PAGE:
It was such a relief to find a website with all the information and support that I needed in one place, I used the forums and read up as much as I could. Then when I had my surgery to remove my colon in 2013, I rediscovered the site and it was even better, there was a lot of information but it was easy to read and access.
Crohns and Colitis UK have done so much for me and I knew that I wanted to give something back, I am a member and would recommend it to anyone who has IBD or is a carer or family member, you can join from £15 a year, get a magazine, can’t wait card and a ton of support and your money goes to research, support and information, if you join in October, you get a free RADAR key).
Since then I have done fund raisers, joined my local branch and raised awareness of this amazing charity and I will always continue to do so. To be made one of their community champions is a very proud day for me.
And I am in such amazing company too! Ellie Pugh is just 11 years old and has raised so much money for CCUK after being diagnosed herself, what an inspiration! My lovely friend Charlotte Guinea, who I met through our shared love of stopping poo being a taboo is also one of the Community Champions and of course, the wonderful Get Your Belly Out team. Take a look at all the champions here.
I don’t do what I do for recognition, I do it because this is my life, I know how it feels to have IBD and face the uncertainties, fear and struggles of life with a lifelong, chronic illness. I share my story because in my darkest days, I wish I could have read about someone else’s journey to give me hope that there is life after an IBD diagnosis. But I am extremely proud, humbled and honoured to be part of something so special.
Thank you Crohns and Colitis UK, thank you
#GetYourBellyOut is a great group who raise money for CCUK and awareness of life with Inflammatory Bowel Disease. To join in the campaign, all you have to do is upload a picture of your belly to your chosen social media accounts using the hashtag #GetYourBellyOut! You DO NOT have to have IBD to join in the campaign, just a willingness to help raise awareness!
You can also make a donation by sending the text IBDA99 and your donation amount E.g. ‘IBDA99 £3’ to 70070 (UK mobiles only) or you can donate to the JustGiving page online here. ALL donations go to Crohn’s and Colitis UK.
The event was held at the National Motorcycle museum in Solihull and it was an absolute blast! It was amazing to be in a room filled with so many inspirational and wonderful people, stories were shared and the drinks flowed as people talked about their own IBD journeys and the difference that the campaign has made to their life.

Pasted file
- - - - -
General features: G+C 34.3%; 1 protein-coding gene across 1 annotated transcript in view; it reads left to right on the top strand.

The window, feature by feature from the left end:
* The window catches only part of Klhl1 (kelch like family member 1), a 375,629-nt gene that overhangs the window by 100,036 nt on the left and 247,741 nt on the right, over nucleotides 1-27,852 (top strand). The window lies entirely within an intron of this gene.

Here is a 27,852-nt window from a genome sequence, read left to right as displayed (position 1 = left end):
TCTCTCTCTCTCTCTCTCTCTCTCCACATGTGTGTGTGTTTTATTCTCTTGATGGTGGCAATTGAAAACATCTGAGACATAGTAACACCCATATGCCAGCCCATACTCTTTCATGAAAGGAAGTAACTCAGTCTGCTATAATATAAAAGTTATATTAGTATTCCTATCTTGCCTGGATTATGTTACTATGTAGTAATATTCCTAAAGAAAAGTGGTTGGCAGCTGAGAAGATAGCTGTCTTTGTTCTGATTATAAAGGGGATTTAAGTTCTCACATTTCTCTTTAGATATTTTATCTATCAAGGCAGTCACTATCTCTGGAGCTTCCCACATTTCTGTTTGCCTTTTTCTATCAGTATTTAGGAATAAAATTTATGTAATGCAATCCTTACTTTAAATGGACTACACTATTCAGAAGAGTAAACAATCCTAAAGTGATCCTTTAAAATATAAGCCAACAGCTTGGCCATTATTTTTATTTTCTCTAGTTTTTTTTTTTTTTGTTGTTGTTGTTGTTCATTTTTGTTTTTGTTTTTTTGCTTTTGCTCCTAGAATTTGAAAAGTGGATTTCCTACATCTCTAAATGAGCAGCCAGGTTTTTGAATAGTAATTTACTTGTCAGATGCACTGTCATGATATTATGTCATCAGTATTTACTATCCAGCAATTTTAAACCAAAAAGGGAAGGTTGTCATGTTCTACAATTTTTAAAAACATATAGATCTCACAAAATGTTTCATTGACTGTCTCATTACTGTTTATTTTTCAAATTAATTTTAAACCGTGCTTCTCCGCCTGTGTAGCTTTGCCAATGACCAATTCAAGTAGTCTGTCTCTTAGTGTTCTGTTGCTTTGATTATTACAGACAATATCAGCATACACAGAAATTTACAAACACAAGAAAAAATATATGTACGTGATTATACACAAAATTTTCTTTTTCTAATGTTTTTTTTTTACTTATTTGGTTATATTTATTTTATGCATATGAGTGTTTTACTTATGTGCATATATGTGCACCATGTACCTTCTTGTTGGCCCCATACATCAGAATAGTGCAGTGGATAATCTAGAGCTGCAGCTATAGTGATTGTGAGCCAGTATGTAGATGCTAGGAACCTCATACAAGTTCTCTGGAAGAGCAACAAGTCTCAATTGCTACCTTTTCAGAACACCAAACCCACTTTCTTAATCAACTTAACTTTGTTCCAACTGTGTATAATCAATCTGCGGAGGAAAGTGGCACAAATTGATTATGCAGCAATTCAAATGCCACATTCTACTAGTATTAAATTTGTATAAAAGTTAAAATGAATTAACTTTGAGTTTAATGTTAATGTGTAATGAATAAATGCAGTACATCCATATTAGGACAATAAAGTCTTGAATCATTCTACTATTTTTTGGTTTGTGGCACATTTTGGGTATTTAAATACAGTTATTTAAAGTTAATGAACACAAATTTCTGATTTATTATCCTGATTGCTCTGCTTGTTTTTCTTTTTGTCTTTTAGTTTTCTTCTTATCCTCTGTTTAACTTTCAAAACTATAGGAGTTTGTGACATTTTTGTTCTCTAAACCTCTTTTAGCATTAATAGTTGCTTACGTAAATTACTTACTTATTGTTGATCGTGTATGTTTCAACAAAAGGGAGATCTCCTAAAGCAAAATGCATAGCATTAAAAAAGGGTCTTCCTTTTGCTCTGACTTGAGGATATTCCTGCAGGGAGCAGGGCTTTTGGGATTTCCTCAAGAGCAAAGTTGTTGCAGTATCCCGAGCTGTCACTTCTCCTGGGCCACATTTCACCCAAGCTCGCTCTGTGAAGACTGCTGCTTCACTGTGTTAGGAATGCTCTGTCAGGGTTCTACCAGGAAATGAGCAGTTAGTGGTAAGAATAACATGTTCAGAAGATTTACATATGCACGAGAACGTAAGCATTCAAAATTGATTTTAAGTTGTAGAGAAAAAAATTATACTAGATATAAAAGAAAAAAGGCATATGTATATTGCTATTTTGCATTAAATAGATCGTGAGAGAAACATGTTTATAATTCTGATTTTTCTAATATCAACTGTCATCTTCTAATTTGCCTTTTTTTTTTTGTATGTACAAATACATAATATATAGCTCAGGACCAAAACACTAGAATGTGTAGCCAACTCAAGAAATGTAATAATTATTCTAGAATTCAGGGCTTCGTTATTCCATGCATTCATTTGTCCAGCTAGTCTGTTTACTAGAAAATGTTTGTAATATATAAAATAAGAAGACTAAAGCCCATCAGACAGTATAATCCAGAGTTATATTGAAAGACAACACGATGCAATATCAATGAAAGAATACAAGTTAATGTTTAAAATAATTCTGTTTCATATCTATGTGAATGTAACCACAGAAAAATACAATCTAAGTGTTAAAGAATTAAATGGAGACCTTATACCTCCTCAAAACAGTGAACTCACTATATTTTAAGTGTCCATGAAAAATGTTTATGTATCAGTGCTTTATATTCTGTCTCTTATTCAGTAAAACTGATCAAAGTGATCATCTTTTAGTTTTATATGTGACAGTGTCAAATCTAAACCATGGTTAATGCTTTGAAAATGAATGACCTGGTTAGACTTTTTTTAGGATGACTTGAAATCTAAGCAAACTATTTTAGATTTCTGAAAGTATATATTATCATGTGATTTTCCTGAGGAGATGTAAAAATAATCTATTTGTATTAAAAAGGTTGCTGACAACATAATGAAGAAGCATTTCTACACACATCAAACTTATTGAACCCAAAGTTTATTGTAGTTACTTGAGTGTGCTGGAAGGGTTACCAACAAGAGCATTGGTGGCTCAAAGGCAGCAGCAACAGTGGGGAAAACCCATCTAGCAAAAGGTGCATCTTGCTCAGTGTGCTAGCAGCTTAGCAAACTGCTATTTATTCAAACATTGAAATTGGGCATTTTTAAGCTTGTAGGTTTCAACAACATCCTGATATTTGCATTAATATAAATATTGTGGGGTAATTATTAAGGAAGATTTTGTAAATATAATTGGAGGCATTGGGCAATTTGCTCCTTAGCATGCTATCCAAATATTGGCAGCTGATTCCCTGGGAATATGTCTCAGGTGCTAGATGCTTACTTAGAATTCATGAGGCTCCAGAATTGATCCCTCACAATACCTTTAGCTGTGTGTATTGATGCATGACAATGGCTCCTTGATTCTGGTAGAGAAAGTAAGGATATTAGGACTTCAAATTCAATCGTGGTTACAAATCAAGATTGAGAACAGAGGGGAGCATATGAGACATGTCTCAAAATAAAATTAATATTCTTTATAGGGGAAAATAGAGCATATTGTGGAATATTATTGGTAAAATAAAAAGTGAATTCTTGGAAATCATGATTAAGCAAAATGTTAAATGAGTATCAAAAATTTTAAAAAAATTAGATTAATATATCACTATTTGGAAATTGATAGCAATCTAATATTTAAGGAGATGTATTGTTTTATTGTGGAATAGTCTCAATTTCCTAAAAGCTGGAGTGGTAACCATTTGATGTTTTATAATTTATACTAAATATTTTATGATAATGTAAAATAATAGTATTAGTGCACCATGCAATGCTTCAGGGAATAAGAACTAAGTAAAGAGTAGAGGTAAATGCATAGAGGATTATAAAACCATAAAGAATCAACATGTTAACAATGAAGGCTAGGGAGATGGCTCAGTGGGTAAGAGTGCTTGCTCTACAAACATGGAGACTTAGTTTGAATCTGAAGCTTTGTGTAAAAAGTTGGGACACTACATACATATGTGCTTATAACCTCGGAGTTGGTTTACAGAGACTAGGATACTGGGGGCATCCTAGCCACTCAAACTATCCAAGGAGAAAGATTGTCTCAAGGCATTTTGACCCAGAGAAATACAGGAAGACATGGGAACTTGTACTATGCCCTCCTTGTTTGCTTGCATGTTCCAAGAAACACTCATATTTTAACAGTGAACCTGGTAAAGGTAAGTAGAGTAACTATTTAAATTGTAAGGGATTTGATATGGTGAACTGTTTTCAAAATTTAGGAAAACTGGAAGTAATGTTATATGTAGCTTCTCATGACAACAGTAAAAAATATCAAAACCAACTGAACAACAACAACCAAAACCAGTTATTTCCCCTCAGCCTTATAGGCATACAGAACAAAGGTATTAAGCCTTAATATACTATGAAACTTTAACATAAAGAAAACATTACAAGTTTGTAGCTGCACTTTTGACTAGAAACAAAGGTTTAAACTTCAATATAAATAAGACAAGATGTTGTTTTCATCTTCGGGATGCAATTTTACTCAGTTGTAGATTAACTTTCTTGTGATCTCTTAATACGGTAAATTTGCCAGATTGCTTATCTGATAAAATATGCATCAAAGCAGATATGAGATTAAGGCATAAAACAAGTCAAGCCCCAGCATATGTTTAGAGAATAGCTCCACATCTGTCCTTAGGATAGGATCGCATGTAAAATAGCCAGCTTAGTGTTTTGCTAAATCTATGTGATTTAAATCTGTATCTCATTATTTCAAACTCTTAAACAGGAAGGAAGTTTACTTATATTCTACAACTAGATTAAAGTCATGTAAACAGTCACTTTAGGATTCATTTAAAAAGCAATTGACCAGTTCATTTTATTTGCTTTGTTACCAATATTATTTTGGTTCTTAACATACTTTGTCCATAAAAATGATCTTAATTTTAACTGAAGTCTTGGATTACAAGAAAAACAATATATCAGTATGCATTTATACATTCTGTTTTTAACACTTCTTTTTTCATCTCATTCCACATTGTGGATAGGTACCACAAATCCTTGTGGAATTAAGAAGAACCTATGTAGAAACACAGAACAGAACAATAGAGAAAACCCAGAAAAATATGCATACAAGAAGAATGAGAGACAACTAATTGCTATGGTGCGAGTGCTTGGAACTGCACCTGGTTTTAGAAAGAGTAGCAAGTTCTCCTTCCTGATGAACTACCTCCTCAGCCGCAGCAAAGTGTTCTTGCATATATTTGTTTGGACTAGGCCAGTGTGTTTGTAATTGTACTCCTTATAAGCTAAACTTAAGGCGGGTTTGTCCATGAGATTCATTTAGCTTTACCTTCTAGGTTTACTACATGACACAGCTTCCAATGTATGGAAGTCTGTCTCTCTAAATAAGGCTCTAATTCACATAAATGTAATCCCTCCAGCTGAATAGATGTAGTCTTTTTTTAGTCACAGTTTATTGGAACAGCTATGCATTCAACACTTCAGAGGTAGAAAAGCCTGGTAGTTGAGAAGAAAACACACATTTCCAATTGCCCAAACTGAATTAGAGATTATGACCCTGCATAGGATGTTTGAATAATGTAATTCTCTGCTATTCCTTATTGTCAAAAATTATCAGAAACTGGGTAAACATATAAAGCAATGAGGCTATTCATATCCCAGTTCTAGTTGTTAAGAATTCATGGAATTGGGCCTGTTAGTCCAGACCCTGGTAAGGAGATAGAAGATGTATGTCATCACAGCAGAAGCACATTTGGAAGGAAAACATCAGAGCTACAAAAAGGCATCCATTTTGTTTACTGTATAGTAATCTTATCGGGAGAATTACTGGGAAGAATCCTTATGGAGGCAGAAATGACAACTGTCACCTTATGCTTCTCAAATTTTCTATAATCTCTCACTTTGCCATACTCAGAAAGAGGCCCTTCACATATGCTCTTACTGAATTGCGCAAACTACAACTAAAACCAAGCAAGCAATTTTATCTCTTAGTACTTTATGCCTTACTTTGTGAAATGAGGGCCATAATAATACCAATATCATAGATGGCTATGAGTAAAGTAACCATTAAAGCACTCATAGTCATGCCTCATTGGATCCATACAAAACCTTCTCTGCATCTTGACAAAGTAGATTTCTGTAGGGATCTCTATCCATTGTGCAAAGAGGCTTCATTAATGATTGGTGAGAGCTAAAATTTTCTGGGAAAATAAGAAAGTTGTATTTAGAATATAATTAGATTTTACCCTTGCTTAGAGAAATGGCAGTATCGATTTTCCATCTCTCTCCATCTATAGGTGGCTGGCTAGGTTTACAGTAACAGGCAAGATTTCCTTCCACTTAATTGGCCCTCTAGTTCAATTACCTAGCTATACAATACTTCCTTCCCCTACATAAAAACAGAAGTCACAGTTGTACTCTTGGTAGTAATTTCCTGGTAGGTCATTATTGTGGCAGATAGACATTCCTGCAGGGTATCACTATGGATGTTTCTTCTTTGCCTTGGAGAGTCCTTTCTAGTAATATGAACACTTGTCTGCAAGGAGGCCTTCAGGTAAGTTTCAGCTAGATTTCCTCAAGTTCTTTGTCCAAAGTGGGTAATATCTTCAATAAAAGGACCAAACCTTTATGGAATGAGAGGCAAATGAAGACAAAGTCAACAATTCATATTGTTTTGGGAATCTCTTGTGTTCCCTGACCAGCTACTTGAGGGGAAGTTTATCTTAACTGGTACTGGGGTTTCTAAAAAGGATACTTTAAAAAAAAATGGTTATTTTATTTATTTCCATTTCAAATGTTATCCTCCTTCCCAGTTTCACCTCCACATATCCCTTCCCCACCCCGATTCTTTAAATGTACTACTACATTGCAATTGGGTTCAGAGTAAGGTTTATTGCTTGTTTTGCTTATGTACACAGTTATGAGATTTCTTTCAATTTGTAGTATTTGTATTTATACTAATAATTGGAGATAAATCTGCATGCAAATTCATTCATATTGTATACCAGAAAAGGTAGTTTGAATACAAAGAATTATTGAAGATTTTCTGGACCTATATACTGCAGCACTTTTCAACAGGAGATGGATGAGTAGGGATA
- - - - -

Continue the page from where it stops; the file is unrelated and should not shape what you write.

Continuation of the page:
IBD is known as an embarrassing illness and it can be hard for people to speak out about their illnesses and how it affects their lives. So to be at this event where everyone is speaking openly (I was going to say ‘poo was on everyone’s lips’ but that sounds very, very wrong!) was just brilliant.
#GetYourBellyOut is doing amazing work and I was so chuffed to be invited, here are some of the photos from the night. I’d highly recommend you head over and check out their work. Someone asked me if I felt in competition with the group and with other IBD bloggers, and I can wholeheartedly say NO! I think we are all on the same team and we all do what we do to try and make the lives of other people better. I happily promote and share the work of other bloggers because I want to get everyone talking about their health, it is all about raising awareness and the more voices out there, the better.
When I was diagnosed with Ulcerative Colitis in 2003, there was so little support, the internet and social media have brought together so many people who are willing to speak out and to offer help to others and that is just so special. I started this blog in early 2013 when I couldn’t find much info and support in the UK, nowadays there are so many more blogs, websites and support groups and this can only be a good thing.
Let’s celebrate all those who work hard in tough circumstances to shout out, to stop poo being taboo, to raise awareness, raise money and work to find a cure. The Get Your Belly Out birthday ball was certainly a celebration of all those things.
I suppose it is only right that I get my belly out for this event, so here you go!
Last year, The Plug nightclub in Sheffield got in touch with me, they’d seen my blog and the work I do and wanted to help.
They choose charities and donate the income from their guest list donations. So basically, if you are put on the guest list to see a band at The Plug, you are asked on the door for a small donation. Seems fair if you’re blagging your way in for nothing!